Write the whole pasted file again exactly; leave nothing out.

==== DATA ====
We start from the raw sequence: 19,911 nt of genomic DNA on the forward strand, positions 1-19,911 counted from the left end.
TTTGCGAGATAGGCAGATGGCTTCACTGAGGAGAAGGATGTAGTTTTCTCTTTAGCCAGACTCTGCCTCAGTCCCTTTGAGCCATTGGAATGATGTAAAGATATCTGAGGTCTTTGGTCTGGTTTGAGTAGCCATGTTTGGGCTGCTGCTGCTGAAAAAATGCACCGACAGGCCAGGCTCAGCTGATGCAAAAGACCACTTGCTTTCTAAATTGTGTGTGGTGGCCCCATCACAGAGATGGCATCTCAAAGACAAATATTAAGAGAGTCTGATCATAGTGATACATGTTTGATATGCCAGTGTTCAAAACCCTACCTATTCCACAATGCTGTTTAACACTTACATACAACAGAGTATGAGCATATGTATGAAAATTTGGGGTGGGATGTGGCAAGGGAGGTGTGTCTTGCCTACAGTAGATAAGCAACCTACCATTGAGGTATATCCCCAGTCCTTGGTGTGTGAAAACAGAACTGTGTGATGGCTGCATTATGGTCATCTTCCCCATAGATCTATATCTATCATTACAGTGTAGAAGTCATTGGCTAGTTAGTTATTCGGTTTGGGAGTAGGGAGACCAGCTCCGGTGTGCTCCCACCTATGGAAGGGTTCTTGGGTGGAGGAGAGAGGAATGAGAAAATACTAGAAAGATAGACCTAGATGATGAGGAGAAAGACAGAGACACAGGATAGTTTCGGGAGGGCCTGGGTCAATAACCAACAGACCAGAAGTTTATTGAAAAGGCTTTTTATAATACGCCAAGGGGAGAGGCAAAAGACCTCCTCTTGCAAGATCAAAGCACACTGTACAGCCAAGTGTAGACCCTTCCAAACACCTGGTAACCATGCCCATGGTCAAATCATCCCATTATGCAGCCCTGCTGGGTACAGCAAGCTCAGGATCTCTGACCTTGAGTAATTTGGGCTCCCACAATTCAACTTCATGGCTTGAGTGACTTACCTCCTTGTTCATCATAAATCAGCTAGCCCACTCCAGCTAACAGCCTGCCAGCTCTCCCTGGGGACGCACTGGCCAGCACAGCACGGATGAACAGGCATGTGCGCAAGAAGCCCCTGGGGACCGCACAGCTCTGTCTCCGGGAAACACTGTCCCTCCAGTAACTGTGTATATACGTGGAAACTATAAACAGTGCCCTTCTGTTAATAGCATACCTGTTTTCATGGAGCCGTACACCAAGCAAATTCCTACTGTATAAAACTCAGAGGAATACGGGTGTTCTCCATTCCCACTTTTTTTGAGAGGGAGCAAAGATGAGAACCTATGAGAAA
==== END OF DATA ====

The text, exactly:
We start from the raw sequence: 19,911 nt of genomic DNA on the forward strand, positions 1-19,911 counted from the left end.
TTTGCGAGATAGGCAGATGGCTTCACTGAGGAGAAGGATGTAGTTTTCTCTTTAGCCAGACTCTGCCTCAGTCCCTTTGAGCCATTGGAATGATGTAAAGATATCTGAGGTCTTTGGTCTGGTTTGAGTAGCCATGTTTGGGCTGCTGCTGCTGAAAAAATGCACCGACAGGCCAGGCTCAGCTGATGCAAAAGACCACTTGCTTTCTAAATTGTGTGTGGTGGCCCCATCACAGAGATGGCATCTCAAAGACAAATATTAAGAGAGTCTGATCATAGTGATACATGTTTGATATGCCAGTGTTCAAAACCCTACCTATTCCACAATGCTGTTTAACACTTACATACAACAGAGTATGAGCATATGTATGAAAATTTGGGGTGGGATGTGGCAAGGGAGGTGTGTCTTGCCTACAGTAGATAAGCAACCTACCATTGAGGTATATCCCCAGTCCTTGGTGTGTGAAAACAGAACTGTGTGATGGCTGCATTATGGTCATCTTCCCCATAGATCTATATCTATCATTACAGTGTAGAAGTCATTGGCTAGTTAGTTATTCGGTTTGGGAGTAGGGAGACCAGCTCCGGTGTGCTCCCACCTATGGAAGGGTTCTTGGGTGGAGGAGAGAGGAATGAGAAAATACTAGAAAGATAGACCTAGATGATGAGGAGAAAGACAGAGACACAGGATAGTTTCGGGAGGGCCTGGGTCAATAACCAACAGACCAGAAGTTTATTGAAAAGGCTTTTTATAATACGCCAAGGGGAGAGGCAAAAGACCTCCTCTTGCAAGATCAAAGCACACTGTACAGCCAAGTGTAGACCCTTCCAAACACCTGGTAACCATGCCCATGGTCAAATCATCCCATTATGCAGCCCTGCTGGGTACAGCAAGCTCAGGATCTCTGACCTTGAGTAATTTGGGCTCCCACAATTCAACTTCATGGCTTGAGTGACTTACCTCCTTGTTCATCATAAATCAGCTAGCCCACTCCAGCTAACAGCCTGCCAGCTCTCCCTGGGGACGCACTGGCCAGCACAGCACGGATGAACAGGCATGTGCGCAAGAAGCCCCTGGGGACCGCACAGCTCTGTCTCCGGGAAACACTGTCCCTCCAGTAACTGTGTATATACGTGGAAACTATAAACAGTGCCCTTCTGTTAATAGCATACCTGTTTTCATGGAGCCGTACACCAAGCAAATTCCTACTGTATAAAACTCAGAGGAATACGGGTGTTCTCCATTCCCACTTTTTTTGAGAGGGAGCAAAGATGAGAACCTATGAGAAA